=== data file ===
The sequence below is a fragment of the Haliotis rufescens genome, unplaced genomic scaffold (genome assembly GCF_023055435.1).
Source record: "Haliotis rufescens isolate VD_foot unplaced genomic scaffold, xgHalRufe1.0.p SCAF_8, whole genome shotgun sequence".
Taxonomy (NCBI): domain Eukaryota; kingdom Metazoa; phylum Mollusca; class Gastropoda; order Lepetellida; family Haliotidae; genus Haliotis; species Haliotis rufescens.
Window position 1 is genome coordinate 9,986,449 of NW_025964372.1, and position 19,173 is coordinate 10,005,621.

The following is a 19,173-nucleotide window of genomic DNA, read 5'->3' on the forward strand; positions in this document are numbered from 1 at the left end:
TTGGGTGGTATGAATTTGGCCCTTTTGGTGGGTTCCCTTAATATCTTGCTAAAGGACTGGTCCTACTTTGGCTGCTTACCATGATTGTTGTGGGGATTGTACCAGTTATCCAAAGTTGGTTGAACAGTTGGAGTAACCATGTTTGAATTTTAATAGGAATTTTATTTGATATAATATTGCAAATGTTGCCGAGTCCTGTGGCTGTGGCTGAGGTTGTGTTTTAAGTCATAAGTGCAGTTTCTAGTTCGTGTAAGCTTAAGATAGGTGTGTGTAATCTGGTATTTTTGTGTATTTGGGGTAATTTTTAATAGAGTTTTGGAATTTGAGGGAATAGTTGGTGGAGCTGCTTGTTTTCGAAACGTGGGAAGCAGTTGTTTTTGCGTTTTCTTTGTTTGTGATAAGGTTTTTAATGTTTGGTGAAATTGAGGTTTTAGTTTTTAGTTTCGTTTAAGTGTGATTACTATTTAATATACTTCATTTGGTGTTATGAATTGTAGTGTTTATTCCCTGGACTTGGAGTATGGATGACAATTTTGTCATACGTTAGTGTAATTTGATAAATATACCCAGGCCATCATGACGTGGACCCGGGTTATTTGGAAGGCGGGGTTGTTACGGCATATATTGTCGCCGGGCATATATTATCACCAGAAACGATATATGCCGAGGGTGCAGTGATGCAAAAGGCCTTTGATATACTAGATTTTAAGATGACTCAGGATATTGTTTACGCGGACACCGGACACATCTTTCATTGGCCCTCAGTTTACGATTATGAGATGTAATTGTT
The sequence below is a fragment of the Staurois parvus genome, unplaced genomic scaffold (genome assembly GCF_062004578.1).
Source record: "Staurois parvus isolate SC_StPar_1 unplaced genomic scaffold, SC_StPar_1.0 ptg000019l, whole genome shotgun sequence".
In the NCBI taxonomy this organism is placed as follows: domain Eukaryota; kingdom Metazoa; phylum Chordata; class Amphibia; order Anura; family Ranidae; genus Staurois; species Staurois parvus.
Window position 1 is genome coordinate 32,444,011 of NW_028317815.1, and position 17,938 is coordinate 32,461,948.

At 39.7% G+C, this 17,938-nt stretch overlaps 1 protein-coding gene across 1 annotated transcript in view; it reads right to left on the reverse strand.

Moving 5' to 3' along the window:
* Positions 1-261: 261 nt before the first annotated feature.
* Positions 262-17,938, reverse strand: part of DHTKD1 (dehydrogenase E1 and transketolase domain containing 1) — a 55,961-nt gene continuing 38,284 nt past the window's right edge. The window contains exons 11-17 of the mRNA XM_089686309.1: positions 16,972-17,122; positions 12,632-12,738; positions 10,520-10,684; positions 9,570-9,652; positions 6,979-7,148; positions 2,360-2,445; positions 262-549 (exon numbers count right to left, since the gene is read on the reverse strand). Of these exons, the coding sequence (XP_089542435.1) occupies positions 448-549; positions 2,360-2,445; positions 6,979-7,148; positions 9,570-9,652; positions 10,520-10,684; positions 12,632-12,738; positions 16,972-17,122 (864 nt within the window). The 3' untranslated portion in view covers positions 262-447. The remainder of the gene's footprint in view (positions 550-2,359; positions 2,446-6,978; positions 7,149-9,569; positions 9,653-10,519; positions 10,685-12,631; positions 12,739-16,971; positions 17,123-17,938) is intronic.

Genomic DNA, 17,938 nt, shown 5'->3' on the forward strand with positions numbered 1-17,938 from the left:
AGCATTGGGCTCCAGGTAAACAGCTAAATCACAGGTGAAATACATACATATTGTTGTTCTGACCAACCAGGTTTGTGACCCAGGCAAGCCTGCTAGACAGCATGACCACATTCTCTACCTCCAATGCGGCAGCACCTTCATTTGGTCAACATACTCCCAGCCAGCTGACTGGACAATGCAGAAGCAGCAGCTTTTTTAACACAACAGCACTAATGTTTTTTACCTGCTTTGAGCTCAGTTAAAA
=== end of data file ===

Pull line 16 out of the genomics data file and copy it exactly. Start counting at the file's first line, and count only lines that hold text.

AGCATTGGGCTCCAGGTAAACAGCTAAATCACAGGTGAAATACATACATATTGTTGTTCTGACCAACCAGGTTTGTGACCCAGGCAAGCCTGCTAGACAGCATGACCACATTCTCTACCTCCAATGCGGCAGCACCTTCATTTGGTCAACATACTCCCAGCCAGCTGACTGGACAATGCAGAAGCAGCAGCTTTTTTAACACAACAGCACTAATGTTTTTTACCTGCTTTGAGCTCAGTTAAAA